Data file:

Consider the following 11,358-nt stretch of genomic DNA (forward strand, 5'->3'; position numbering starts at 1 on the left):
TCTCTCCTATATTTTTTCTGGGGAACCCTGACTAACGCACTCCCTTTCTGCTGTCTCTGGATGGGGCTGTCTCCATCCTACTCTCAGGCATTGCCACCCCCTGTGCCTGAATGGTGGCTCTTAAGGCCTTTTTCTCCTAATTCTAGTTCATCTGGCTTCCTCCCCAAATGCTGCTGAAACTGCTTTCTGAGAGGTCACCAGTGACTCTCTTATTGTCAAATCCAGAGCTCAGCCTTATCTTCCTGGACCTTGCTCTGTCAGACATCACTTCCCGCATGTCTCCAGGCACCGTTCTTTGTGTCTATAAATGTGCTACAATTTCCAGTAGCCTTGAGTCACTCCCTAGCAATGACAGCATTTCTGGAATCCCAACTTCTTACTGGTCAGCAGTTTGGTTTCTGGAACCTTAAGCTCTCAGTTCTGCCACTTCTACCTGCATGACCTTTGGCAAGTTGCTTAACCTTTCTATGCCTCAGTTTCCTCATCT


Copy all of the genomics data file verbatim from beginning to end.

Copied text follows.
Consider the following 11,358-nt stretch of genomic DNA (forward strand, 5'->3'; position numbering starts at 1 on the left):
TCTCTCCTATATTTTTTCTGGGGAACCCTGACTAACGCACTCCCTTTCTGCTGTCTCTGGATGGGGCTGTCTCCATCCTACTCTCAGGCATTGCCACCCCCTGTGCCTGAATGGTGGCTCTTAAGGCCTTTTTCTCCTAATTCTAGTTCATCTGGCTTCCTCCCCAAATGCTGCTGAAACTGCTTTCTGAGAGGTCACCAGTGACTCTCTTATTGTCAAATCCAGAGCTCAGCCTTATCTTCCTGGACCTTGCTCTGTCAGACATCACTTCCCGCATGTCTCCAGGCACCGTTCTTTGTGTCTATAAATGTGCTACAATTTCCAGTAGCCTTGAGTCACTCCCTAGCAATGACAGCATTTCTGGAATCCCAACTTCTTACTGGTCAGCAGTTTGGTTTCTGGAACCTTAAGCTCTCAGTTCTGCCACTTCTACCTGCATGACCTTTGGCAAGTTGCTTAACCTTTCTATGCCTCAGTTTCCTCATCT